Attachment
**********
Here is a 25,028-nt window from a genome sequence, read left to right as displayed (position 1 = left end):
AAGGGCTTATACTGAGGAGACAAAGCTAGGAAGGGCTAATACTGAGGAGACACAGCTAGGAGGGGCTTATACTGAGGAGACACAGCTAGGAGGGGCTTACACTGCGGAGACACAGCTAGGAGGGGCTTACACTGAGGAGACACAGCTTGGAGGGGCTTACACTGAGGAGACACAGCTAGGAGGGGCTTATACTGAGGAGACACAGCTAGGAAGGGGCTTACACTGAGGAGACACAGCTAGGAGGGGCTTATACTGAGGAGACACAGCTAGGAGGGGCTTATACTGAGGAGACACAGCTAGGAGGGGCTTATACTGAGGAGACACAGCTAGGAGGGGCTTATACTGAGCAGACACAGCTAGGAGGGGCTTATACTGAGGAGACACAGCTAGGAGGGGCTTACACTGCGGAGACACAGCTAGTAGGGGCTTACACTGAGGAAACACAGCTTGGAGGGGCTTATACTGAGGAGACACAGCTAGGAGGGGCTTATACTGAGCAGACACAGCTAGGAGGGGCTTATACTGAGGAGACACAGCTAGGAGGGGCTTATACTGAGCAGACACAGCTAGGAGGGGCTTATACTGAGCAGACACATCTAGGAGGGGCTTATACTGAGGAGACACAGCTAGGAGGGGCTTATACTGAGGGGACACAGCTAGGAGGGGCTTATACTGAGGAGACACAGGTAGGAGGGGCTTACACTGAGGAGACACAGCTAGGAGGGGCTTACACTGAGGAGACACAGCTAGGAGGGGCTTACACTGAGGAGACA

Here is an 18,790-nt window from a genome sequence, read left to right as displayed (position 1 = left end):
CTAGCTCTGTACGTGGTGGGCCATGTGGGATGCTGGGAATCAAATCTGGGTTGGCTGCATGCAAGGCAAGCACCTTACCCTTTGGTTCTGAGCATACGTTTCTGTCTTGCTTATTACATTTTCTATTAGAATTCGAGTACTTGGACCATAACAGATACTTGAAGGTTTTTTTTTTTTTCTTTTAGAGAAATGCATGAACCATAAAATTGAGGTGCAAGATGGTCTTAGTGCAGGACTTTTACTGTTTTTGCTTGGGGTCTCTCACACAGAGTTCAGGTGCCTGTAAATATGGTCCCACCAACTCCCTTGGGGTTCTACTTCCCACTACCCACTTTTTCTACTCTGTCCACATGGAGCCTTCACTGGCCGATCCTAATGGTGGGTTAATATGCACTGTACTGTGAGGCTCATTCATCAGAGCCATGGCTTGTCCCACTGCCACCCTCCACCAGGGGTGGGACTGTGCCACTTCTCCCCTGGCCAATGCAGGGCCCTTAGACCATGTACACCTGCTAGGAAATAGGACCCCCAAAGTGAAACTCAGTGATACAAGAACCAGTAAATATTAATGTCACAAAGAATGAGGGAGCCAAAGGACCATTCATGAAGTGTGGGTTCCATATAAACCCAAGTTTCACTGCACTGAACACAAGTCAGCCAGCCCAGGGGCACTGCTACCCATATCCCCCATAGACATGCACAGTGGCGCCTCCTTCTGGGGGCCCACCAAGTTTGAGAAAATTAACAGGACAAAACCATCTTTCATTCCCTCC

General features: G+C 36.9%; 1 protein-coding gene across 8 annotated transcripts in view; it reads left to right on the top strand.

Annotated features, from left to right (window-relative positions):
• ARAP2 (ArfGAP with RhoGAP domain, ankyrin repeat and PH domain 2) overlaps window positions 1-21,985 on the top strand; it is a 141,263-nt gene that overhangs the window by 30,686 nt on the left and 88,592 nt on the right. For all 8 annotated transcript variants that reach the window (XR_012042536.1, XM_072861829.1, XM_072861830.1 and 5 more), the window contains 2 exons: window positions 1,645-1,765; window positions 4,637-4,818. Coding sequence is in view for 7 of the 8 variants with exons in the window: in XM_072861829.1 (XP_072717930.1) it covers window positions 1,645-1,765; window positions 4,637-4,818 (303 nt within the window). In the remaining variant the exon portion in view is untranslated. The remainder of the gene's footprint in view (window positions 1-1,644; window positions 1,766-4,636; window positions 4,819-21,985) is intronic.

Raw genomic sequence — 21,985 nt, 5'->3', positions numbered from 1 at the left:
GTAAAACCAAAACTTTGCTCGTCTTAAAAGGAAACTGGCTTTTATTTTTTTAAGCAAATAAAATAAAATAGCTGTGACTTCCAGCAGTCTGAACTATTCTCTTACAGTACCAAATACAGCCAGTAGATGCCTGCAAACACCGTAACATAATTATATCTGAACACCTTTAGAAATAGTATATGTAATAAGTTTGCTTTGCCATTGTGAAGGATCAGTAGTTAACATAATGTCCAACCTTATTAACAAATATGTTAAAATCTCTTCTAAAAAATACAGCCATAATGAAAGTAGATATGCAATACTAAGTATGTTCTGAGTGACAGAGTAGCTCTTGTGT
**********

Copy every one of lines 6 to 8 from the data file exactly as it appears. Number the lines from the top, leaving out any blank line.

Annotated features, from left to right (window-relative positions):
• ARAP2 (ArfGAP with RhoGAP domain, ankyrin repeat and PH domain 2) overlaps window positions 1-21,985 on the top strand; it is a 141,263-nt gene that overhangs the window by 30,686 nt on the left and 88,592 nt on the right. For all 8 annotated transcript variants that reach the window (XR_012042536.1, XM_072861829.1, XM_072861830.1 and 5 more), the window contains 2 exons: window positions 1,645-1,765; window positions 4,637-4,818. Coding sequence is in view for 7 of the 8 variants with exons in the window: in XM_072861829.1 (XP_072717930.1) it covers window positions 1,645-1,765; window positions 4,637-4,818 (303 nt within the window). In the remaining variant the exon portion in view is untranslated. The remainder of the gene's footprint in view (window positions 1-1,644; window positions 1,766-4,636; window positions 4,819-21,985) is intronic.

Raw genomic sequence — 21,985 nt, 5'->3', positions numbered from 1 at the left: